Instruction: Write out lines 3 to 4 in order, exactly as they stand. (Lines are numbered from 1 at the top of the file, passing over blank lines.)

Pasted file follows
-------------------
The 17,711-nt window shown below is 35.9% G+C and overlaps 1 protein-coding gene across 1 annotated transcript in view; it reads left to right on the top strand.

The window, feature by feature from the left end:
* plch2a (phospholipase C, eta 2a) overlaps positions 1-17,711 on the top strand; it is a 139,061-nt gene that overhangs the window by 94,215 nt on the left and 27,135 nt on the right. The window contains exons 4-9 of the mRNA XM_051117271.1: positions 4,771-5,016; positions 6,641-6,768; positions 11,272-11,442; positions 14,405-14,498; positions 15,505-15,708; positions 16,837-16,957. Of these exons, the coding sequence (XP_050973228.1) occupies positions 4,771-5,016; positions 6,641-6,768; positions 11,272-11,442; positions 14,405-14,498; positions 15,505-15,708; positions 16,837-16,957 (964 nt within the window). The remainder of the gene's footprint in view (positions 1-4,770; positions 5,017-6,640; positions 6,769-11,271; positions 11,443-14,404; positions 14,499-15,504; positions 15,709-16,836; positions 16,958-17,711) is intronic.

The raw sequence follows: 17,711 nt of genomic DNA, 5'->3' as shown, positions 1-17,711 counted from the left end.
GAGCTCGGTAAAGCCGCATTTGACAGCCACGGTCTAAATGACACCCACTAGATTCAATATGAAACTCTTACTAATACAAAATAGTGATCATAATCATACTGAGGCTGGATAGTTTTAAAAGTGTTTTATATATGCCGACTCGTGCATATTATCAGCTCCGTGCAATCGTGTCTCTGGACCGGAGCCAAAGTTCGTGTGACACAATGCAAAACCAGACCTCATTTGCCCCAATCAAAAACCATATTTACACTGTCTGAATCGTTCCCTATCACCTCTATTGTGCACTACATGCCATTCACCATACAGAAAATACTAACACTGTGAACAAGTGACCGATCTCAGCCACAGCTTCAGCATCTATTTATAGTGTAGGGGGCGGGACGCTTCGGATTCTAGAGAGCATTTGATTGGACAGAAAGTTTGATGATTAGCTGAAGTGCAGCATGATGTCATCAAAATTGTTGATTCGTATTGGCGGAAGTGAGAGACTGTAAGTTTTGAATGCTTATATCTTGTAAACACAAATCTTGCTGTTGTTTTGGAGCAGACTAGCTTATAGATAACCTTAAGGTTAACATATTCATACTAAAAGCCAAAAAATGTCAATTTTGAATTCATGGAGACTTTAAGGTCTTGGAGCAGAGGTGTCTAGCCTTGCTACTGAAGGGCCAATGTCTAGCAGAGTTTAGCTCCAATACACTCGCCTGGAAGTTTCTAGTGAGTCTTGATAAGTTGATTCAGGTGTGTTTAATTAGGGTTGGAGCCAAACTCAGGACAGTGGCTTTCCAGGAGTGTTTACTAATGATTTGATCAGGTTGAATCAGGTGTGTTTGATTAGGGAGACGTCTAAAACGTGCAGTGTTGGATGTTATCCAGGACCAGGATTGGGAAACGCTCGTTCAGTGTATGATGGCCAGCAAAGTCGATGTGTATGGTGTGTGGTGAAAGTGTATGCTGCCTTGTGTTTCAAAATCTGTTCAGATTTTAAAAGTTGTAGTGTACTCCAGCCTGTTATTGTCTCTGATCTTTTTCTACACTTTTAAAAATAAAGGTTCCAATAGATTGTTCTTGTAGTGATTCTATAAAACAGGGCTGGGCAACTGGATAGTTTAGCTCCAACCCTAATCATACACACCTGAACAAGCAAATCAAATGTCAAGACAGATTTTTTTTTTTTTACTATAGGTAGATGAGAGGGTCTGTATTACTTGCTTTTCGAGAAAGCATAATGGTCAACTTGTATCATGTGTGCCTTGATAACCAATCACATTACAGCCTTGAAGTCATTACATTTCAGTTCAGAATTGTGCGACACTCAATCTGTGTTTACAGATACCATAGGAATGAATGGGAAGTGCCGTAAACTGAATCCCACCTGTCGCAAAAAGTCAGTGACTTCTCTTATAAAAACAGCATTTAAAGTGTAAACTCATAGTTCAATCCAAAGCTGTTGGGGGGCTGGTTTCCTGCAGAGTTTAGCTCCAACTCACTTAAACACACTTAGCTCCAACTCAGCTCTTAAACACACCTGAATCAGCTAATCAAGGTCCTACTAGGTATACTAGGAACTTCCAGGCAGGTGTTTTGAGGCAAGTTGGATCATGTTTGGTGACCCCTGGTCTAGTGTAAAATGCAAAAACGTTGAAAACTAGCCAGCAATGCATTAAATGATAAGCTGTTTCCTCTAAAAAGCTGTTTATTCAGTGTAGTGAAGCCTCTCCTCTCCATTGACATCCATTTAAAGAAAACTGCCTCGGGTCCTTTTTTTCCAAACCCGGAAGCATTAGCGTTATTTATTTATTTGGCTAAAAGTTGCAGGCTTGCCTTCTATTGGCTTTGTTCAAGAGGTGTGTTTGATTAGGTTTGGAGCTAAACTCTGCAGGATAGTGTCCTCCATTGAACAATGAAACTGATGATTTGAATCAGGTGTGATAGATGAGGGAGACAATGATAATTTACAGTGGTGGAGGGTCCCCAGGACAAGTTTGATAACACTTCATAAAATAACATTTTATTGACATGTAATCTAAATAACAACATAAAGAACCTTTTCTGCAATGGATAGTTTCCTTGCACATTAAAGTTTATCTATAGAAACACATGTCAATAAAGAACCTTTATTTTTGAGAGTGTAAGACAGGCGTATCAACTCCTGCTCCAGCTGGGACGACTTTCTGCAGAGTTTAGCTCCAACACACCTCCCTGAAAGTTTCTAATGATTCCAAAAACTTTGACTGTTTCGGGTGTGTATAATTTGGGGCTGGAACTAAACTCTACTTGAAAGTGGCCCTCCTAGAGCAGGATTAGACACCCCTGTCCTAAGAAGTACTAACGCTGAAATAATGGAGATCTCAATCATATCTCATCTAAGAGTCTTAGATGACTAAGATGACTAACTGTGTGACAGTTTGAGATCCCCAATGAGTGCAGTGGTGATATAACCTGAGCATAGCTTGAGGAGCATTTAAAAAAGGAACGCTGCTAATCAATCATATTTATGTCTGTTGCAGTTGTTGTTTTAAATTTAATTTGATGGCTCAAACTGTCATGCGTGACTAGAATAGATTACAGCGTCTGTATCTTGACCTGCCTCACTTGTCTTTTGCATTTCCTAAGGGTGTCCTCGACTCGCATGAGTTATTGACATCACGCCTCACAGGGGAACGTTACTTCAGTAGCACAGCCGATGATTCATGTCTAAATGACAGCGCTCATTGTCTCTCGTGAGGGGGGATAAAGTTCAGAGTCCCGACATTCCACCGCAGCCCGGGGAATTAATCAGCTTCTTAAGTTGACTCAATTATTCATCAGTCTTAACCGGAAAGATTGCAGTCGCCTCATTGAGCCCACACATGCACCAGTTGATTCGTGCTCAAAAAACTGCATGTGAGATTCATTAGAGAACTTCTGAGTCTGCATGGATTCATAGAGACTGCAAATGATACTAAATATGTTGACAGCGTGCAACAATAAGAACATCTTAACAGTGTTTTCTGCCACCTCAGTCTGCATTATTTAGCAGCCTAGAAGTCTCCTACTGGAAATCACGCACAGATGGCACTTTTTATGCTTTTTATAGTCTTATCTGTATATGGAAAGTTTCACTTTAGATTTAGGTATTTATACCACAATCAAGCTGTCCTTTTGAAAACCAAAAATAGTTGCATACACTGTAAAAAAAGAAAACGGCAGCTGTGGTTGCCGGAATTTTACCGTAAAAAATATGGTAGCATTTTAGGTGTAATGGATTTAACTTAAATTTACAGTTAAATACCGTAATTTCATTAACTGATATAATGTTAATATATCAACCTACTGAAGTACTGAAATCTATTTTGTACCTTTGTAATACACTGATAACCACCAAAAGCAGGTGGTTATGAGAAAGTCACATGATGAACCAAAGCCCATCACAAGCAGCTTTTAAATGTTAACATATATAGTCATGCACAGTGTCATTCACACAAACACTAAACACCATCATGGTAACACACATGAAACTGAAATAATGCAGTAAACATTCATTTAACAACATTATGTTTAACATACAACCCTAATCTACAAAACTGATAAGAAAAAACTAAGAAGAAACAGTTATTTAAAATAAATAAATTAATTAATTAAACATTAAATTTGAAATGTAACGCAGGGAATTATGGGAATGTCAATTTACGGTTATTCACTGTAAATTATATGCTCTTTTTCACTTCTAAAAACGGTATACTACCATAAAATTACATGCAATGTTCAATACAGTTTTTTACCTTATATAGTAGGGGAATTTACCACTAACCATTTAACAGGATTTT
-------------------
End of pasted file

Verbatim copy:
* plch2a (phospholipase C, eta 2a) overlaps positions 1-17,711 on the top strand; it is a 139,061-nt gene that overhangs the window by 94,215 nt on the left and 27,135 nt on the right. The window contains exons 4-9 of the mRNA XM_051117271.1: positions 4,771-5,016; positions 6,641-6,768; positions 11,272-11,442; positions 14,405-14,498; positions 15,505-15,708; positions 16,837-16,957. Of these exons, the coding sequence (XP_050973228.1) occupies positions 4,771-5,016; positions 6,641-6,768; positions 11,272-11,442; positions 14,405-14,498; positions 15,505-15,708; positions 16,837-16,957 (964 nt within the window). The remainder of the gene's footprint in view (positions 1-4,770; positions 5,017-6,640; positions 6,769-11,271; positions 11,443-14,404; positions 14,499-15,504; positions 15,709-16,836; positions 16,958-17,711) is intronic.

The raw sequence follows: 17,711 nt of genomic DNA, 5'->3' as shown, positions 1-17,711 counted from the left end.